SPRINGVILLE — Leaping past county efforts to enact tobacco bans, this city approved an ordinance prohibiting smoking in public parks.

The Springville City Council unanimously backed the ban on smoking in public parks, recreational areas, cemeteries and near large gatherings. The measure is aimed at reducing nonsmokers' exposure to secondhand smoke, Mayor Gene Mangum said.

"The idea is to try to get those who smoke to smoke in a designated area," he said.

Specifically, the ordinance prohibits smoking in public parks, within 25 feet of bus stops and within 50 feet of large gatherings (except where the area falls on private property). Violation of the ordinance would result in an infraction punishable by a $25 fine or a warning as determined by law enforcement.

This is the first citywide ordinance enacted in Utah County that bans smoking in public parks, said Jen Tischler, a tobacco prevention and health educator for the Utah County Health Department. Springville joins Tooele, Draper, Holladay, Salt Lake City, Murray, Sandy, Logan, West Valley City and South Jordan in outlawing outdoor smoking in some form. Davis, Salt Lake and Weber county have countywide bans.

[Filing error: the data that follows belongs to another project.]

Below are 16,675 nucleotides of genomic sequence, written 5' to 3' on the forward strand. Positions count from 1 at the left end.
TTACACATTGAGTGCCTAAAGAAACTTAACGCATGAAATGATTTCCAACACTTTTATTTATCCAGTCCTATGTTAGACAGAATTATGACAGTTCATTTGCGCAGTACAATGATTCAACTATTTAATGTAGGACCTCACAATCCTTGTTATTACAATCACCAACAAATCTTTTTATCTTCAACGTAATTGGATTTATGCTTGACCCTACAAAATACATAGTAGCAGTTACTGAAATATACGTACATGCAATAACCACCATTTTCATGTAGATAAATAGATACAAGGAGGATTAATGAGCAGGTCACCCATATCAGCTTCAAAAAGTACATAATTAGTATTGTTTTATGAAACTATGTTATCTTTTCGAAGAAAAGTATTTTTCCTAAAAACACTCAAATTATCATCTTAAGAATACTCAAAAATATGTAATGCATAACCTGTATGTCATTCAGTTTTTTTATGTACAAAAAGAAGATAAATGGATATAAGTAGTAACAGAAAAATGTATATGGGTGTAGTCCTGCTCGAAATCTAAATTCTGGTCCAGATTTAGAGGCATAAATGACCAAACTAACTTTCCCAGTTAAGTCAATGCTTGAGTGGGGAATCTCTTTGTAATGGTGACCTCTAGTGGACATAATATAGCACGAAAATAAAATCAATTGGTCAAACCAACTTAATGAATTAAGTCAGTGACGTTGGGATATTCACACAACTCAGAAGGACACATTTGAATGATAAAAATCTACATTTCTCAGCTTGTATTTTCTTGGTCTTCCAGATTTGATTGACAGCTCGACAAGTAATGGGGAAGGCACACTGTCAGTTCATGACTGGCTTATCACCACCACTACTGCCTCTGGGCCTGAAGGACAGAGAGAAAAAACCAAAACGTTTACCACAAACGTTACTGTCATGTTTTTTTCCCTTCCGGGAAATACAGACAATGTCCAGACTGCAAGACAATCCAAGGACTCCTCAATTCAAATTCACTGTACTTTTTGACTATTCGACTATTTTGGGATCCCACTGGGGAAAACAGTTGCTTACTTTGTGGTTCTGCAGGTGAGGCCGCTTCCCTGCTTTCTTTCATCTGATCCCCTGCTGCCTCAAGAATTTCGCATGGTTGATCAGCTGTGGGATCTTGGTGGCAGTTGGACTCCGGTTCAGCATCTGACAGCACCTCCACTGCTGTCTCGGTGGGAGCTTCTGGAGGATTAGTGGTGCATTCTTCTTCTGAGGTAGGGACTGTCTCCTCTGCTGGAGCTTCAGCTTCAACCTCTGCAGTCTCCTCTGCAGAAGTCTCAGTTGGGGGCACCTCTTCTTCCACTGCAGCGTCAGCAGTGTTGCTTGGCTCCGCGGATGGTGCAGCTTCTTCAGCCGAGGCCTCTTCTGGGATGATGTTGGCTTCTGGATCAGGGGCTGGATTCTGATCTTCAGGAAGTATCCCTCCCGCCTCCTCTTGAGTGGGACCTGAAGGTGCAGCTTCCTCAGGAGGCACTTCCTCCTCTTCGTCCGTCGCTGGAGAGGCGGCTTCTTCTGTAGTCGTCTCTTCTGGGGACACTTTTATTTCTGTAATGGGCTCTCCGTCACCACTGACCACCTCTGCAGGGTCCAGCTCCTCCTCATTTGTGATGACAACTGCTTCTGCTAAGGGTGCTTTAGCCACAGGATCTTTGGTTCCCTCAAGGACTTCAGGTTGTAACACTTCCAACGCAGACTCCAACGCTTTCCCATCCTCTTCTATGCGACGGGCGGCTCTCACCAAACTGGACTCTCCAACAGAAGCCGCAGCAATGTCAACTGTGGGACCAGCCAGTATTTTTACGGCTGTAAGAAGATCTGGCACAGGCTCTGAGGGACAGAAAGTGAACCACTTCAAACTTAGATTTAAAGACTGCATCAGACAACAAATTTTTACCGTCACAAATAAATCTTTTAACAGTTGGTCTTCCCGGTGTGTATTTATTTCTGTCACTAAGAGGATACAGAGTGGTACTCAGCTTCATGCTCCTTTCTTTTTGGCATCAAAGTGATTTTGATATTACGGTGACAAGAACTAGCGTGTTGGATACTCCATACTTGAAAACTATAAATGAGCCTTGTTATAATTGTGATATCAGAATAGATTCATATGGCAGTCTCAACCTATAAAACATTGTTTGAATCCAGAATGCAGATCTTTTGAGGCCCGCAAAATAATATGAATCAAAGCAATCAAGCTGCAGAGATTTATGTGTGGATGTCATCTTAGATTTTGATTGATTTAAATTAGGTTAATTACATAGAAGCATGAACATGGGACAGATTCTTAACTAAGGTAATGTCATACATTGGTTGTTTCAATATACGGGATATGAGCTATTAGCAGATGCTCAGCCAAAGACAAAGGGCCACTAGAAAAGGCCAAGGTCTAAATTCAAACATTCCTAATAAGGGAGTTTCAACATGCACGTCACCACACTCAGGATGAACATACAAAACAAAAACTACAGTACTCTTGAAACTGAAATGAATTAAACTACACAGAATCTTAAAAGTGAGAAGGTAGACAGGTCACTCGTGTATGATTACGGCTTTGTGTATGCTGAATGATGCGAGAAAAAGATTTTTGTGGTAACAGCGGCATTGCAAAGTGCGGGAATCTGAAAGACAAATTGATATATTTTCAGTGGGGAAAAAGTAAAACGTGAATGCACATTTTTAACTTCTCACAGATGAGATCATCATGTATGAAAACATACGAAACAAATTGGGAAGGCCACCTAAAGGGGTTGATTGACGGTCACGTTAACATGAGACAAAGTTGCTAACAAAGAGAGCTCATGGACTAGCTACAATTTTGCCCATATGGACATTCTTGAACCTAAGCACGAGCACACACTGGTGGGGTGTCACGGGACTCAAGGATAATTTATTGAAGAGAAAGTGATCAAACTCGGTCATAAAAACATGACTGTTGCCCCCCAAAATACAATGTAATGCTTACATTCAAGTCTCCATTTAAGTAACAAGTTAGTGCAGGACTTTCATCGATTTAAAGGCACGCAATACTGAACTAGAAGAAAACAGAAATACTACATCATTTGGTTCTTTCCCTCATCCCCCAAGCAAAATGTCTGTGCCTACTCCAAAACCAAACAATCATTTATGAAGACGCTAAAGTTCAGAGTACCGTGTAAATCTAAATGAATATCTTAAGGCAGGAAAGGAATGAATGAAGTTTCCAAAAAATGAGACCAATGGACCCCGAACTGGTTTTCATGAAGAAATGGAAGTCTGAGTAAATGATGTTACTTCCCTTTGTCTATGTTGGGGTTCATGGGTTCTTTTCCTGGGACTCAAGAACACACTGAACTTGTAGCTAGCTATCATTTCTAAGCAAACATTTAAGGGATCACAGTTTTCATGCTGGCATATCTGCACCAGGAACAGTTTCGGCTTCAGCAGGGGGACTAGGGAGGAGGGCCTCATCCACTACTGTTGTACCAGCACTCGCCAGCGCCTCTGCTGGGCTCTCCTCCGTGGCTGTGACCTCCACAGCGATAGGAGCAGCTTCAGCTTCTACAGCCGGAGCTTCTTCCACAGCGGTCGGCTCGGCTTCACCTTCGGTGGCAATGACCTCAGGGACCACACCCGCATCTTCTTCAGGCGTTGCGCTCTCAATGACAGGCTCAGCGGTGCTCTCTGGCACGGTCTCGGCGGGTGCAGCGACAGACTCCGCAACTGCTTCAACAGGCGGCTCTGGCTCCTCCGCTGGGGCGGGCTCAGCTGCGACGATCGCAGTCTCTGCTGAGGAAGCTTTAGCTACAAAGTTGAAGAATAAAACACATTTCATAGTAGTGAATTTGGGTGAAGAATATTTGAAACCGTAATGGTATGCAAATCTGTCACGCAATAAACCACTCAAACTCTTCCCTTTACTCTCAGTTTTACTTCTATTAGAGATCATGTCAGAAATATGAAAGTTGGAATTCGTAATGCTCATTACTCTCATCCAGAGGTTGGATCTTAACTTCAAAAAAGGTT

"I hope that the county follows to protect people," she said. "A lot of other counties are ahead of us."

The Springville ordinance is modeled after restrictions currently enforced in Salt Lake City, Springville city attorney John Penrod said.

The push to pass the Springville measure started when the health department sent representatives to the City Council with the results of a survey of 5,112 people that asked Utah County residents what type of bans they would prefer in county parks regarding tobacco.

The survey found that 96 percent of respondents wanted some change, and 58 percent preferred an outright ban on all tobacco use, Tischler said. The survey sample included 7 percent of respondents who use tobacco.

Tischler also told the council that 30 minutes of exposure to secondhand smoke made an individual's risk of suffering a fatal heart attack higher than that of a smoker. Secondhand smoke also contains 50 chemicals known to cause cancer, including formaldehyde, nickel, acetone, ammonia, lead, cadmium and hydrogen cyanide.

City Councilman Ben Jolley said he supported the ordinance because of the overwhelming evidence that secondhand smoke causes a high number of deaths.

"It just doesn't jive," he said.

Tischler said she is glad the city approved the ordinance, but she would prefer a countywide ban, as Davis County did, rather than doing it city-by-city, as Salt Lake County did.

"It's much better to do an effort together," she said. "It just makes it more streamlined."

Such a countywide ban outlawing smoking in public parks will be discussed later this month.

"Some cities are jumping ahead, though," Tischler said.

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